Shepherd's Men Run aims to 'do more' for veterans
Shepherd's Men, a group of active duty military members, veterans and civilians run daily wearing 22lb flak jackets in an effort to raise awareness of veteran suicide, and raise money for the SHARE Military Initiative at Shepherd Center, which is a brain and spinal cord rehabilitation center. On Wednesday, May 23, 2018, the eight runners made their way through downtown Indianapolis, Ind., and ended their run at the Indianapolis Congressional Medal of Honor Memorial. Photo by Lucas Carter / The American Legion.

Shepherd's Men Run aims to 'do more' for veterans

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It’s no coincidence that the Shepherd’s Men Run begins each year on May 22, or that each day’s run is 22 kilometers, or that the participants run while wearing 22-pound flak jackets. Not with 22 veterans a day taking their own lives.

The Shepherd’s Men Run is the primary fundraiser for the SHARE Military Initiative, an acute comprehensive treatment program at Atlanta’s Shepherd Center, for post-9/11 veterans returning with traumatic brain injury. The run was founded about 4 ½ years ago by Marine Corps Master Sgt. Troy Campbell and Travis Ellis.

“We wanted to do more,” Ellis said Wednesday after the group’s run in Indianapolis, the second of seven cities they’ll run in leading up to Monday’s final run in Atlanta. “We saw ourselves as having a voice, having a forum to go out there and try to make a difference, and once you go and you see what happens firsthand, you see the victories produced through this program, it inspires you to do more.

“And if it means we put ourselves through some sort of physical hardship for a week to 10 days, so be it. That’s finite, it will go away, but the pain that a lot of these men and women are in right now, the injuries they bear from combat that aren’t visible to the naked eye, that’s why we do it. You think back to the generation of Vietnam veterans and how underserved they were, and I think we see it as our obligation to make sure history doesn’t repeat itself and to make sure we do everything in our power to try to lift up those in need.”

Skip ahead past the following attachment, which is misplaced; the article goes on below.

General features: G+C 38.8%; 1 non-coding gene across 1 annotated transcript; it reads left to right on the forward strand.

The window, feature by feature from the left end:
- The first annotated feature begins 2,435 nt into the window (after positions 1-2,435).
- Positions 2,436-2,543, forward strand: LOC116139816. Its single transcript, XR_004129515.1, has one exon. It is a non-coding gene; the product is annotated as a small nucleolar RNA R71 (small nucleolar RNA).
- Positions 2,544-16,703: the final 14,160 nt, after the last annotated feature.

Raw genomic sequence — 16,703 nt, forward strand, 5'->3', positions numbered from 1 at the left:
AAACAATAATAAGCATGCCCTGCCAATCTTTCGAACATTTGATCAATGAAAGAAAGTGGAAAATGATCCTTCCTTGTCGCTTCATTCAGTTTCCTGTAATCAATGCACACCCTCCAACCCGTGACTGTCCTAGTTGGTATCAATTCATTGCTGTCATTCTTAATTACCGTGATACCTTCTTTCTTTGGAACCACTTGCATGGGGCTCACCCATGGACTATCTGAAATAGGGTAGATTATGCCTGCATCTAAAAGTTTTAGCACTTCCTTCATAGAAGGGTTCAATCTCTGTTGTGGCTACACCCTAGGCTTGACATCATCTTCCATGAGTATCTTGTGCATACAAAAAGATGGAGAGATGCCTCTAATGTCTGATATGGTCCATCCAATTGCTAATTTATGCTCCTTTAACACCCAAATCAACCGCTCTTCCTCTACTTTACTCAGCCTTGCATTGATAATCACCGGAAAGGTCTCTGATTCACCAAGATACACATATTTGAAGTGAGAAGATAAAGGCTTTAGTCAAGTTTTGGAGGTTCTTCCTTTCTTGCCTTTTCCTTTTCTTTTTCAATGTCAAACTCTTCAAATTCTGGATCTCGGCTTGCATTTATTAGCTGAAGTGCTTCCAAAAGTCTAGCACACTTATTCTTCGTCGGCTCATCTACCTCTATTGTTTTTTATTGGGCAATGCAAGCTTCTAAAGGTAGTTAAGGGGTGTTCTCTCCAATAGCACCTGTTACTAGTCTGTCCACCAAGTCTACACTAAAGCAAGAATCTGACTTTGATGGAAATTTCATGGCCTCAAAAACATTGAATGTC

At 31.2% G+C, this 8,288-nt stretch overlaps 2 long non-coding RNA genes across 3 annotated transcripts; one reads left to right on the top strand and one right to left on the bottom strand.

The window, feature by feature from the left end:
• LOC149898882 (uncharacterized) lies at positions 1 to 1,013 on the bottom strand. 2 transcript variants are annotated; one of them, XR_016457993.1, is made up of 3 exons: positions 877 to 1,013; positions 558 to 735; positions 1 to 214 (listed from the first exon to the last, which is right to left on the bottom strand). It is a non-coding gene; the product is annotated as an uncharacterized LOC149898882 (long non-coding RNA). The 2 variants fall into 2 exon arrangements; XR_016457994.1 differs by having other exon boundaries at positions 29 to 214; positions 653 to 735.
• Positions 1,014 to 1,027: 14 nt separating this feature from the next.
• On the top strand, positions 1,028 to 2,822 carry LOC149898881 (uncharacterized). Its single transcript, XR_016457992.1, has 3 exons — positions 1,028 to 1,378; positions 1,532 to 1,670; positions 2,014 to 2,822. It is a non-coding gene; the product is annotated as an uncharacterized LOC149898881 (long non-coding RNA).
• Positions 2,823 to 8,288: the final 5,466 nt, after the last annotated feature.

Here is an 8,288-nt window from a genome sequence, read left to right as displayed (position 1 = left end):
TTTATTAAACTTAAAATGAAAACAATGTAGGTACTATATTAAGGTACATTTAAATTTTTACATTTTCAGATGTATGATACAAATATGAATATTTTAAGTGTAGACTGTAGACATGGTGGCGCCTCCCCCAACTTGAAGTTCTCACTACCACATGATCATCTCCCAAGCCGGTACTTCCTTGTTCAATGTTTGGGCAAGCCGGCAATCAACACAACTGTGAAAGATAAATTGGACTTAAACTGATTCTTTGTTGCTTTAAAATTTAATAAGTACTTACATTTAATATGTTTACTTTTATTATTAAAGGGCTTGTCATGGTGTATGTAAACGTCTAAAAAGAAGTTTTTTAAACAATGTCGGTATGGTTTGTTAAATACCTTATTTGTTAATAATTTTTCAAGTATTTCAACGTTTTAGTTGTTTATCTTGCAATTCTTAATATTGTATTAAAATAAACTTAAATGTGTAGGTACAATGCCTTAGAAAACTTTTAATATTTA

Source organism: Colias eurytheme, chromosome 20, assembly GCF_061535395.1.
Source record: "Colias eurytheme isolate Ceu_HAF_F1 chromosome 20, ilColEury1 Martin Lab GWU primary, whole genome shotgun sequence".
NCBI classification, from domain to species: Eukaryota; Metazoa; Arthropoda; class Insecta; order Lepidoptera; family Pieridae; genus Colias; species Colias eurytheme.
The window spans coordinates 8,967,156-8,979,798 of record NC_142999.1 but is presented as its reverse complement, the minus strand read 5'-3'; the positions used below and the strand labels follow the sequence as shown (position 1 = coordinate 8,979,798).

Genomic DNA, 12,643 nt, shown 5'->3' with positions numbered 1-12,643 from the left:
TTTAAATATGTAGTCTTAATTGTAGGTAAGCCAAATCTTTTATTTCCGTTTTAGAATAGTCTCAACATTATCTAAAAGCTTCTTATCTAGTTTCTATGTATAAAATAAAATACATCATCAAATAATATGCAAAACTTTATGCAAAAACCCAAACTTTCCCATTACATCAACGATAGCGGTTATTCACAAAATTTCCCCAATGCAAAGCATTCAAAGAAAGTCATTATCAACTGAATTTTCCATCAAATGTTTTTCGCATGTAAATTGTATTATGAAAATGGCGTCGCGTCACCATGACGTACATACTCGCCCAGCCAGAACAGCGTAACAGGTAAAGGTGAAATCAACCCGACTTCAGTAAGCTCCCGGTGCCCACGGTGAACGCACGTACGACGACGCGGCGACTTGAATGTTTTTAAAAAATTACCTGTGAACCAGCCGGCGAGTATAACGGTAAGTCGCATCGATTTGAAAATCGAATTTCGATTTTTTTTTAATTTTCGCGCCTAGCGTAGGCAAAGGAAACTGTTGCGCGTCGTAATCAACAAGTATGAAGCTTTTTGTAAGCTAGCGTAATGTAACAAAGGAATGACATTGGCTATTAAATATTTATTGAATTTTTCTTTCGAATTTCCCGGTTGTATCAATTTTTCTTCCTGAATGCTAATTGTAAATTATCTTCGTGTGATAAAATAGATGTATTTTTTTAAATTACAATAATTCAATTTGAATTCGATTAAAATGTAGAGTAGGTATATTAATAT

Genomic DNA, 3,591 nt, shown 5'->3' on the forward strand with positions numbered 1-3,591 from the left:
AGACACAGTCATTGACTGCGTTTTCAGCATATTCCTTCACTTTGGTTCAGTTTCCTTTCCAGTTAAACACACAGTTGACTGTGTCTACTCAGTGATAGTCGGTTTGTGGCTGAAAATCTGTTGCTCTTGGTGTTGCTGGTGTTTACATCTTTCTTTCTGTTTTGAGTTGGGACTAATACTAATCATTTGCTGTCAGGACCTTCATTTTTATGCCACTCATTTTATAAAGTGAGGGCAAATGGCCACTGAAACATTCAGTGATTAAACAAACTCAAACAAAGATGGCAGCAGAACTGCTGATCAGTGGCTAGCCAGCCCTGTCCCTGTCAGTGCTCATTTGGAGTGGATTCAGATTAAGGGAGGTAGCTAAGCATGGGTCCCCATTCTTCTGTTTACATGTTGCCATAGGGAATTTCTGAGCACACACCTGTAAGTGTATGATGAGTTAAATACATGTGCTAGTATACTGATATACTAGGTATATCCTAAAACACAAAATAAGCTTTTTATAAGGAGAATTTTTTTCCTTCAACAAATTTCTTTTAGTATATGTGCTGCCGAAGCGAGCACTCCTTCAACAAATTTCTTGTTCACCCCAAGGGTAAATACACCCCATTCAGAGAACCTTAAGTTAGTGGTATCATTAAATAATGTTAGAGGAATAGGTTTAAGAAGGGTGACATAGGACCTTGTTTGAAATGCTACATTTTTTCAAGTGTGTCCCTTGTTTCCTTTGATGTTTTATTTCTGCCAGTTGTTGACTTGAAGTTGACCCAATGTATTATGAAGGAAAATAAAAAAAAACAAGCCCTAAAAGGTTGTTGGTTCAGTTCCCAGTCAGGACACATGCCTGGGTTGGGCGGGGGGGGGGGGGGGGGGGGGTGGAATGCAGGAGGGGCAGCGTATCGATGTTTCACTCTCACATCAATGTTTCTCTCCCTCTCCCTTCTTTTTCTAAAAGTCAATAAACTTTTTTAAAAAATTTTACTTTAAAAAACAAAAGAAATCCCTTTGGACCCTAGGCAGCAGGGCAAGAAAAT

Ellis noted that one of every five servicemembers who have deployed in the global war on terror has returned with a neurological trauma. The SHARE program helps clients through physical, occupational, vocational and speech therapies; life coaching, therapeutic recreation; and legal, financial and psychological counseling.

Ellis said that while care is provided at no cost to the client, it does cost the Shepherd Center about $35,000 per person for the 10-12 week program. And with little to no funding from the federal and state governments, Ellis said Shepherd’s Men have “made it our mission, our obligation, to fund it.”

Those funds come through donations which can be made online at

On each leg of the run, community members are encouraged to run or walk with the team, even if only partway, or just to cheer.

The first four years, the Run stayed mainly on the East Coast, Ellis said.

“We wanted to get into uncharted geographic landscape for this mission,” he said. This year’s run started with Chicago as a way of thanking one of the fundraiser’s large corporate sponsors.

Indianapolis, Ellis said, was a natural fit because of the presence of The American Legion National Headquarters. “Such a patriotic city, and a city who has paid an ultimate and heavy price in conflict over the course of our republic, seems fitting that we’re in Indy.”

The rest of the Run includes Thursday in Louisville, Friday in Nashville, Saturday in Johnson City, Tenn., and Sunday in Athens, Ga., before wrapping up Memorial Day in Atlanta.

“We know that there’s probably someone within a three- to five-mile radius who needs the services of this program, someone who’s come back from theater, someone who’s feeling isolated, alone, probably hasn’t left their basement for a month, and we want this to be a vehicle for outreach for that person to let them know that there’s an opportunity for hope, an opportunity for help, and there’s a place to find wellness and hopefully purpose at the SHARE Initiative in Atlanta,” Ellis said.

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